What were your favourite childhood books, and why?

Author Bio:

Cynthia lives with four young adults, and a Cocker Spaniel, Symon, a Daschund named Lucky, and five rescued cats, Daphne, Buddy, Sparkles, Angel and Evy.

When not writing, she work for a large Paramedic Service.  In her spare time (hah!), she’s a gourmet cook, loves watching movies and, of course,  always has her nose in a book.

You can read more about Cynthia, her thoughts and tips on writing and all about her YA pararom Wind by stopping by her site Cynthia Watson, Young Adult Paranormal Fiction, and if you tweet – if you don’t, seriously get yourself in gear – follow her @CynWatson. You’ll love  it! I did!

6 comments to Once Upon A Time by Cynthia Watson

  • Harry Potter hands down. The series got me reading and inspired my first forays into longer fiction. It took me years to find something that I loved as much. I think the major draw was the promise of magic and a fantastical world. What kept me reading were the characters, as richly-drawn as they all were. Some people think Harry is less-developed than the others, but I just think he’s a different kind of character from most of them. While most of the people around him are eccentric and larger-than-life, he is more reserved. I think that helped keep me interested as well. I was a quiet, shy kid and I felt I could relate to both Harry for that, and to Hermione for her skills in academia that didn’t always translate well into the outside world.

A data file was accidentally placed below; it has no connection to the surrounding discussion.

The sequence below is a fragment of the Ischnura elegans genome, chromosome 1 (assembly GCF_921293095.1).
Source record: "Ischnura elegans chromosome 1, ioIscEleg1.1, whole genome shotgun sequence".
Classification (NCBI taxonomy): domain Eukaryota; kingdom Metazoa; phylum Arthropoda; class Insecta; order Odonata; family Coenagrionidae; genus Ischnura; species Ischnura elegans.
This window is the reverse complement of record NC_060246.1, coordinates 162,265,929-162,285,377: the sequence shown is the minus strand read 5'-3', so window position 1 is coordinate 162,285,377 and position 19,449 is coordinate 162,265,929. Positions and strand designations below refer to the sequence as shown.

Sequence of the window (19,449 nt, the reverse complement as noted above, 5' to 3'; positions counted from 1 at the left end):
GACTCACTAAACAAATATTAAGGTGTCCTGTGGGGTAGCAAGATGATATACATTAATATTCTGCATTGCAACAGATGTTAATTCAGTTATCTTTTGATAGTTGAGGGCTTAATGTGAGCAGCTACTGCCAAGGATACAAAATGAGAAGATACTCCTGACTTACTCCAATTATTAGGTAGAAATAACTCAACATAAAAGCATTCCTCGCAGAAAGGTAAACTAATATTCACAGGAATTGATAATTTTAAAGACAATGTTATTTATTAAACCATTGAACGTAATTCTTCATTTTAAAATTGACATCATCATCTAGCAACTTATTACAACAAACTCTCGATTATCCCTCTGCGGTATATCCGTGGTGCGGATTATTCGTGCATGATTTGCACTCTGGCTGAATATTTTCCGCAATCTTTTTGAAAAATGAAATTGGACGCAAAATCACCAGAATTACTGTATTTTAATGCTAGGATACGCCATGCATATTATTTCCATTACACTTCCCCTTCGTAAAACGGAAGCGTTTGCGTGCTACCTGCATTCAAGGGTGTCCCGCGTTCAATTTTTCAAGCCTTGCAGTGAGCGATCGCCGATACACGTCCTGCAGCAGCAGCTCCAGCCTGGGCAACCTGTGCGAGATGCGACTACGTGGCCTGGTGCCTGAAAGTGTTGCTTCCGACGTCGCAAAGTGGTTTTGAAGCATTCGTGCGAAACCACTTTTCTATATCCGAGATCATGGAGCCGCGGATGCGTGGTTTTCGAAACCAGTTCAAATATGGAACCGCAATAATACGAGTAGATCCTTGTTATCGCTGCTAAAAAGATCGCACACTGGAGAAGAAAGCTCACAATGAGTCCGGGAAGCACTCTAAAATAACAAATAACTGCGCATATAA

• I read sooooo much as a kid (I still do), but three books I had to buy as an adult because I loved them so much as a child are: Mrs. Frisby and the rats of NIMH, James and the Giant Peach and 21 Balloons. Such great imaginative stories. I LOVED that 21 Balloons had elements of realist history in it (there really was an island of Krakatoa that blew up from a volcanic eruption)

  • What a great topic – made me nostalgic thinking of all the childhood books I loved.

  • Thanks for the comments, and thanks for having me over, Julie!

  • Hi there!
    I have an award for you waiting for you on my blog! If you would like to accept it, you may find it here:

    I couldn’t tell if you accepted awards, but just in case you do…

    Have a great weekend!


  • I loved reading everyone’s answers to this question!

    My favorites as a kid were series, because I was a voracious reader and didn’t want the story to end too soon. I liked all the usual suspects: Oz books, Narnia, Trixie Belden, Nancy Drew, A Wrinkle in Time.
    I didn’t really discover picture books until I was an adult. My parents thought they were too “babyish” Now, as a children’s librarian, I really have too many favorites to name!